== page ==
In either case, it is a day to celebrate the Mother of God, the woman who was a model for the whole church in the way she bent her own will to the will of the Lord. There is no better answer to God's commands than Mary's, "May it be to me as you have said." In this, she sets an example for us all.

Now that the babies are six months old, and life has a rhythm again (it's staccato, but it's a rhythm), I am trying to find my way back into the celebration of the church year. It seems like spending the week thinking about Mary is a good place to start.

I don't pray to the saints, but I take deep comfort in their example of faithfulness, and know that there is a lot for me to learn from studying their lives and words. And as my primary job right now is mothering, Mary is someone I want to spend a week meditating on.

Again, life is very full right now with the babies, so I'm setting myself an easy task: memorizing the Magnificat. I have it near to memorized, having read it often and often during Morning Prayer. But I don't have it quite by heart. I'd like to by the end of the week, and I'm planning on copying it over today so that I can read it while I nurse, or prop it on the counter while I do the dishes. I'd encourage you to do the same, if you are looking for a devotion fitting to the season. And, if you get a chance, read the first chapters of 1 Samuel, to see where Mary's prayer echoes Hannah's.

So, that's my celebration this week. I plan on doing my next post on how you can celebrate Mary's Day with children. There are some cool traditions that have grown up throughout the years that can be adapted to use with toddlers and preschoolers. Stay tuned!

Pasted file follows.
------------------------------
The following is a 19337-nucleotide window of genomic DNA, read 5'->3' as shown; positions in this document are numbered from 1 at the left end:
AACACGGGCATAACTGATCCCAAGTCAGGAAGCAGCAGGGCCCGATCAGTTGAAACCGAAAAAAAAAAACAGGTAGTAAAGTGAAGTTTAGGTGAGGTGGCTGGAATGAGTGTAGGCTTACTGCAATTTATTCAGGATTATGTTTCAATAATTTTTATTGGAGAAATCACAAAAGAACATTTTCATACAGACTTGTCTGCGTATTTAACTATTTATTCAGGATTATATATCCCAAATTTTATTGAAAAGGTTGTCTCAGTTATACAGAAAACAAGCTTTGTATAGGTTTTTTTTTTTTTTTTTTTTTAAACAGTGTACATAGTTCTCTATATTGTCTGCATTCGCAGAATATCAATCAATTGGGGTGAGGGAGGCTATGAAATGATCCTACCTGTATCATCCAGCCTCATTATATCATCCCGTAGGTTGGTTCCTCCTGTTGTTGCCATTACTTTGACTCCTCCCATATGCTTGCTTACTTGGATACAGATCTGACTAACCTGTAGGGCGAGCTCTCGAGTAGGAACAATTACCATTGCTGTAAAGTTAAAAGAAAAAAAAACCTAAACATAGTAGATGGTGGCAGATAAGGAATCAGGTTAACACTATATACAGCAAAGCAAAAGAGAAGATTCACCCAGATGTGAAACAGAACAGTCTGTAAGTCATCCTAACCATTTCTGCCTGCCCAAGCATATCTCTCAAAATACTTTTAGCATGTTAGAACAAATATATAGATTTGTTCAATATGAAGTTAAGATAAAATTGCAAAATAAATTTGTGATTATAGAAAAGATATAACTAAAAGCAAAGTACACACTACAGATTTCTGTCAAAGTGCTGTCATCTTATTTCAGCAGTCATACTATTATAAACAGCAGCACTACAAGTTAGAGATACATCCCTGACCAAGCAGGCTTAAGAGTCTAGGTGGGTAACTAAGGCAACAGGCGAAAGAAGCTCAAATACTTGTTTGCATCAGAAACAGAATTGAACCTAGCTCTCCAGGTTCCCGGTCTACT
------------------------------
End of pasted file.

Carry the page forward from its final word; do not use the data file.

peace of Christ to you,
Jessica Snell

Menu Plan Monday

Monday: Easy Cinnamon Bread, lunch meat and fruit
Tuesday: Beef and Broccoli w/ rice, casaba melon
Wednesday: picnic cavier with corn chips, watermelon
Thursday: carne asada with corn tortillas, broiled grapefruit
Friday: dinner at folks;
Saturday: yummy pasta salad

I miss baking, but don't have time to do baked goods AND get a meal on the table every night - not with four small children to take care of too!

So I have a new strategy: every week or two, we have a baked good for dinner! That's the explanation of tonight's cinnamon bread supper. Last week we had a supper of apple-pear scones and bacon.

However, we got invited out for supper tonight, so intead of being the main dish, the cinnamon bread has become the dessert we're bringing along to our host's house.

For more menus, visit Org Junkie.

peace of Christ to you,
Jessica Snell